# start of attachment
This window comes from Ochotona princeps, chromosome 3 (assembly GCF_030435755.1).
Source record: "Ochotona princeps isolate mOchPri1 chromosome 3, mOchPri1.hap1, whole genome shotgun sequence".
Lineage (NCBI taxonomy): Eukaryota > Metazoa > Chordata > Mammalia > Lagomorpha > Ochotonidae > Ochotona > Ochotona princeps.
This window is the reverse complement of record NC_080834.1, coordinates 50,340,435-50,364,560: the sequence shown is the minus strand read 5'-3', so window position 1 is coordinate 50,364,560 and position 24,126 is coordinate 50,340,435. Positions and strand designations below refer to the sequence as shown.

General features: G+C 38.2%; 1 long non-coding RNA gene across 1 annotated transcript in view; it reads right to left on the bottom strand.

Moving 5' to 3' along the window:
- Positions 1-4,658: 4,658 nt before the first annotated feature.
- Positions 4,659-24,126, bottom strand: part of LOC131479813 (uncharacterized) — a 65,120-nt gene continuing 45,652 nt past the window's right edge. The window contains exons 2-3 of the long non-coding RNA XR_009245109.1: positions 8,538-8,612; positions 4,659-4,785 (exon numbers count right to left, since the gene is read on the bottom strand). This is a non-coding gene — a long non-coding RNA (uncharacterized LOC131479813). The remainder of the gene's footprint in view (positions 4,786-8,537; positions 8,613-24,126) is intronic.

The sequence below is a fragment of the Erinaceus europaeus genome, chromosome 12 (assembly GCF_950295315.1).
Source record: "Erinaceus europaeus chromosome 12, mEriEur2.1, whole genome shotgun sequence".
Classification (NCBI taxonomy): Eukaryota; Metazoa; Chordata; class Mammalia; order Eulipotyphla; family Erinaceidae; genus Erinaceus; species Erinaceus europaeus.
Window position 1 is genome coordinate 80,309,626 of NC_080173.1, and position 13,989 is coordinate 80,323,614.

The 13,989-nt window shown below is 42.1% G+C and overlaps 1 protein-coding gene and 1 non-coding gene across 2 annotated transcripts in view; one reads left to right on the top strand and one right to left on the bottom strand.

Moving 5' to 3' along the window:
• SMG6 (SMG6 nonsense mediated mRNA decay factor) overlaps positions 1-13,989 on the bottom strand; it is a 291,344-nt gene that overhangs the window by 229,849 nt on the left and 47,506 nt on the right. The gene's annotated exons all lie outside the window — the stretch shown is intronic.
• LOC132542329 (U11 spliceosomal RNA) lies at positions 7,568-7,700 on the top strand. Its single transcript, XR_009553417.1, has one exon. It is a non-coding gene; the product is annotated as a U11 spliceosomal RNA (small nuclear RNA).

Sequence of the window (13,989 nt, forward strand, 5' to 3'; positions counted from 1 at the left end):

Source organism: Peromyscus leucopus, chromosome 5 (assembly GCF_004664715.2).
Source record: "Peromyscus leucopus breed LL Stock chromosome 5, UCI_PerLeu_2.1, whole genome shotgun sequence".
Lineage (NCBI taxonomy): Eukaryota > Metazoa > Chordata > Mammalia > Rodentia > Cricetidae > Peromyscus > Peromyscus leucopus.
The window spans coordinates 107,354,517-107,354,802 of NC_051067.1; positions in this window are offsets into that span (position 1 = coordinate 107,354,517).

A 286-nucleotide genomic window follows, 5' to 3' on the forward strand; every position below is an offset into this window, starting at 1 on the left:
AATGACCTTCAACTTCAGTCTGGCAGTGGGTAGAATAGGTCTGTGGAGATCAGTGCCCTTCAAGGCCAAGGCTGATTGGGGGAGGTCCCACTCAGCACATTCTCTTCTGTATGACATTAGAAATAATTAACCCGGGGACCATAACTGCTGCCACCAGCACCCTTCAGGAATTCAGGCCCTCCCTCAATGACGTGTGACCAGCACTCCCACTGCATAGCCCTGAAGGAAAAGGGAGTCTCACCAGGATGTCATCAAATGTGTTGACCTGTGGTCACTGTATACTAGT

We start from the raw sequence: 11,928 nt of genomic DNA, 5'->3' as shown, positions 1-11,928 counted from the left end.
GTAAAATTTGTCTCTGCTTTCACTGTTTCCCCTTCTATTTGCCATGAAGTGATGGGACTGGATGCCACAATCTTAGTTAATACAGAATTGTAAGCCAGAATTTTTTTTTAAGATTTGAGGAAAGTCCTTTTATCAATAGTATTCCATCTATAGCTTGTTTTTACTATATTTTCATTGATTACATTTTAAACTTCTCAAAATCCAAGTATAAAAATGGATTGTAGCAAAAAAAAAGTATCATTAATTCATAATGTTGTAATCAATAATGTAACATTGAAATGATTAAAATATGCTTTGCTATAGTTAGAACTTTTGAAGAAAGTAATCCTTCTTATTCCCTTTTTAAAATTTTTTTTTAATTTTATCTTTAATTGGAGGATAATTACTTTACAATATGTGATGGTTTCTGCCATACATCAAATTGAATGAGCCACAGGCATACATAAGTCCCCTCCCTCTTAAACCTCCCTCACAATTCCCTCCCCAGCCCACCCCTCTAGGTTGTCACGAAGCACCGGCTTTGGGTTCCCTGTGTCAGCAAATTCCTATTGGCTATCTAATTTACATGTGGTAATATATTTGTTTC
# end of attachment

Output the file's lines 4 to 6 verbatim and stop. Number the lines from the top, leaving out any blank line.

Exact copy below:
This window is the reverse complement of record NC_080834.1, coordinates 50,340,435-50,364,560: the sequence shown is the minus strand read 5'-3', so window position 1 is coordinate 50,364,560 and position 24,126 is coordinate 50,340,435. Positions and strand designations below refer to the sequence as shown.

General features: G+C 38.2%; 1 long non-coding RNA gene across 1 annotated transcript in view; it reads right to left on the bottom strand.

Moving 5' to 3' along the window: